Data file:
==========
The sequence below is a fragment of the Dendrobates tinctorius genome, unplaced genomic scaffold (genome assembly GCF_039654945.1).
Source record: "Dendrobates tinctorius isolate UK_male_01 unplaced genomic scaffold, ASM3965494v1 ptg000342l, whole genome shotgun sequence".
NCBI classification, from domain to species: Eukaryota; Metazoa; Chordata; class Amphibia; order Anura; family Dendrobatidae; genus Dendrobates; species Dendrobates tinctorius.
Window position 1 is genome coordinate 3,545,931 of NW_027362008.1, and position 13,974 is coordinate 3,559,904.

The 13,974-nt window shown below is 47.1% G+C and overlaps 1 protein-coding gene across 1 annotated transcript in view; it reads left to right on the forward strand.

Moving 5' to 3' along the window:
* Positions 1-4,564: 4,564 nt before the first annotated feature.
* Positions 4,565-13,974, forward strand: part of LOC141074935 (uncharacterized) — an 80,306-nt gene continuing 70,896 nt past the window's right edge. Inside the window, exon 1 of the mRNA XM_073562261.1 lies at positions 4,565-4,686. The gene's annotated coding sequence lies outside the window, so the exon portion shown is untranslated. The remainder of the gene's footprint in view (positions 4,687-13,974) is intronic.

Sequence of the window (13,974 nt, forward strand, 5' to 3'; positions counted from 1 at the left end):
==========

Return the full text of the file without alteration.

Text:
The sequence below is a fragment of the Dendrobates tinctorius genome, unplaced genomic scaffold (genome assembly GCF_039654945.1).
Source record: "Dendrobates tinctorius isolate UK_male_01 unplaced genomic scaffold, ASM3965494v1 ptg000342l, whole genome shotgun sequence".
NCBI classification, from domain to species: Eukaryota; Metazoa; Chordata; class Amphibia; order Anura; family Dendrobatidae; genus Dendrobates; species Dendrobates tinctorius.
Window position 1 is genome coordinate 3,545,931 of NW_027362008.1, and position 13,974 is coordinate 3,559,904.

The 13,974-nt window shown below is 47.1% G+C and overlaps 1 protein-coding gene across 1 annotated transcript in view; it reads left to right on the forward strand.

Moving 5' to 3' along the window:
* Positions 1-4,564: 4,564 nt before the first annotated feature.
* Positions 4,565-13,974, forward strand: part of LOC141074935 (uncharacterized) — an 80,306-nt gene continuing 70,896 nt past the window's right edge. Inside the window, exon 1 of the mRNA XM_073562261.1 lies at positions 4,565-4,686. The gene's annotated coding sequence lies outside the window, so the exon portion shown is untranslated. The remainder of the gene's footprint in view (positions 4,687-13,974) is intronic.

Sequence of the window (13,974 nt, forward strand, 5' to 3'; positions counted from 1 at the left end):